Courting Controversy: Should Your Brand Embrace Controversial Positions?
By Karen Geier
If you look at products of traditional brands found in everyone’s homes, you’ll notice the one thing they share in common: completely benign messaging. Sure, their promotions might be cute or tongue-in-cheek, but those brands never actually make political statements or align themselves (on purpose) with controversial groups, causes, or people.
However, there are a growing number of brands that are putting their values first – values that some people definitely won’t agree with.
While it’s true your brand is not best served courting controversy directly (unless you’re TMZ or a slip-and-fall lawyer), there are times when your organization’s stance and values can be your key brand differentiator.
In our new economy, we are used to the semantic web and custom services and products that serve our needs. As a result, the desire to use the same laundry detergent as everybody else is replaced by the need to own products and use services that telegraph to others what one’s values are.
Consider the rise in charity promotions like pink for breast cancer awareness and Product [RED]. These campaigns started within retailers themselves (KitchenAid and The Gap, respectively, leading the charge). To date, sales of these products are in the hundreds of millions. Consumers like it when brands lead with values – even if those values are at times controversial.
Consider brands like Axe body spray and Duck Dynasty. They don’t just touch controversy by association, they actively court it, and to great financial success. Can you successfully court controversy with your brand?
How to Know if You Can ‘Court Controversy’
If your brand is in any way affiliated with schools, charities or institutions, which otherwise shy from controversy, do not attempt this tactic.
If your brand is independent and has none of these affiliations, you can court controversy, but you need to be very clear about why you’re doing it. Axe body spray makes sex jokes in their ads because they know few women purchase their products, and that is a market they are unlikely to capture. Duck Dynasty doesn’t get very many LGBT viewers, so the same practical concerns apply.
Know the Degrees of Controversy
Controversy is a broad tent. Anything can be controversial (especially on the internet, where full-blown arguments can erupt over food preferences or phone companies), but there is a scale of controversy. On the most extreme end are political hot-button issues (the stuff you can’t discuss at dinner parties) and it’s safe to say those will be off limits to 99% of brands. There is a wide berth in the middle where your brand can play, however.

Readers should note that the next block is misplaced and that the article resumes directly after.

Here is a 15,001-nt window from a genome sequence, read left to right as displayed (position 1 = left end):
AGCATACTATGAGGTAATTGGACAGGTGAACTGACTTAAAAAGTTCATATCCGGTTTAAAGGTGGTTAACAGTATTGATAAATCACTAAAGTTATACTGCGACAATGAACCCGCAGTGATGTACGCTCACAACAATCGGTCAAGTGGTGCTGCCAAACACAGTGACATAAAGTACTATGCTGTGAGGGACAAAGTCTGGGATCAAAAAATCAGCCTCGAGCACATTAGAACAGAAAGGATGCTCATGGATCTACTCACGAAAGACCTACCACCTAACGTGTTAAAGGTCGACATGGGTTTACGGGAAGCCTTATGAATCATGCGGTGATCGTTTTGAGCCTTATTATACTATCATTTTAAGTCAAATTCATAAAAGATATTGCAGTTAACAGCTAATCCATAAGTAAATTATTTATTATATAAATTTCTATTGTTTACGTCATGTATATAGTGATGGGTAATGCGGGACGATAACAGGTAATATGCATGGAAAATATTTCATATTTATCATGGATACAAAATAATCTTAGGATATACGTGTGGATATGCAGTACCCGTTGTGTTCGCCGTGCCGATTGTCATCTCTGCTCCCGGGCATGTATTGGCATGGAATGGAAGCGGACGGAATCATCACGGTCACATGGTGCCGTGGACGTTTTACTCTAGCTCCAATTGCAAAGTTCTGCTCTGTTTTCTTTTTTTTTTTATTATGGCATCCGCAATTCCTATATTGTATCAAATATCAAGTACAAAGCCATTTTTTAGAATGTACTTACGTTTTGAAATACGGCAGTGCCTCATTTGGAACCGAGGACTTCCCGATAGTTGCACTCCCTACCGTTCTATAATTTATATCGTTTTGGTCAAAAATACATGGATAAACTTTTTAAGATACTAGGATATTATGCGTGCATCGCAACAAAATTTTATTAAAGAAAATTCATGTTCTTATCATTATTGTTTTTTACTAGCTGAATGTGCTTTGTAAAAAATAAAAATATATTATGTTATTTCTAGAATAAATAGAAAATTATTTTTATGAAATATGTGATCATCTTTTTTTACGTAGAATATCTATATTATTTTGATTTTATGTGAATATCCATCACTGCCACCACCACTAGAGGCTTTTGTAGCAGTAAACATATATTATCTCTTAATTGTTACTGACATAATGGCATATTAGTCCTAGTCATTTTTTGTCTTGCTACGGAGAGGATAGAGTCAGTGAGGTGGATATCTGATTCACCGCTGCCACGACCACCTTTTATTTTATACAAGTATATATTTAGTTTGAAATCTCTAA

Choose topics you’re genuinely passionate about. Manufactured controversy is a bad move (as Urban Outfitters, who recently had to recall their infamous “Kent State” shirts can attest to).
How to Successfully Court Controversy
Like every campaign, it is possible to test whether your customers are OK with your brand expressing a controversial opinion. You can participate in small partnerships, or though social media you can share updates from causes or people who you think share your controversial views.
Consider the breastfeeding movement – controversial, but most people can see the point being made by mothers that babies can be unpredictable and need to eat. Better to feed a baby than to not. This is an issue that a large percentage of women and men are behind. If your company decided to publicize its support for breastfeeding mothers, you could court this demographic to patronize you.
Tone is very important when courting controversy. In the breastfeeding example, unpretentious signage and a statement circulated on your social media channels is sufficient to make your stance known. Simple, descriptive language (such as “This is a safe zone for breastfeeding mothers”) is sufficient. You don’t need to get sassy.
You could also consider reaching out to allies in your political area. In this example, you could reach out to members of the La Leche League who are proponents of breastfeeding and ask them to participate in events at your store to help educate new mothers. You could also redistribute their social media posts in your own channels or offer support to them in your newsletter campaigns.
Your company could help raise the profile of your partners, too, by jointly reaching out to news agencies, sponsoring targeted events, or speaking on panels at conferences. You can make your values raise your company’s profile as much as you can do the reverse.
Controversy doesn’t have to be a dirty word for your brand. With marketplace fragmentation and consumers actively seeking out brands that reflect their lifestyles and values, your organization can succeed by following its beliefs and making connections to communities rallied around similar value systems. Stay out of the definite “no-go” zones, but lead with your values, and you can win.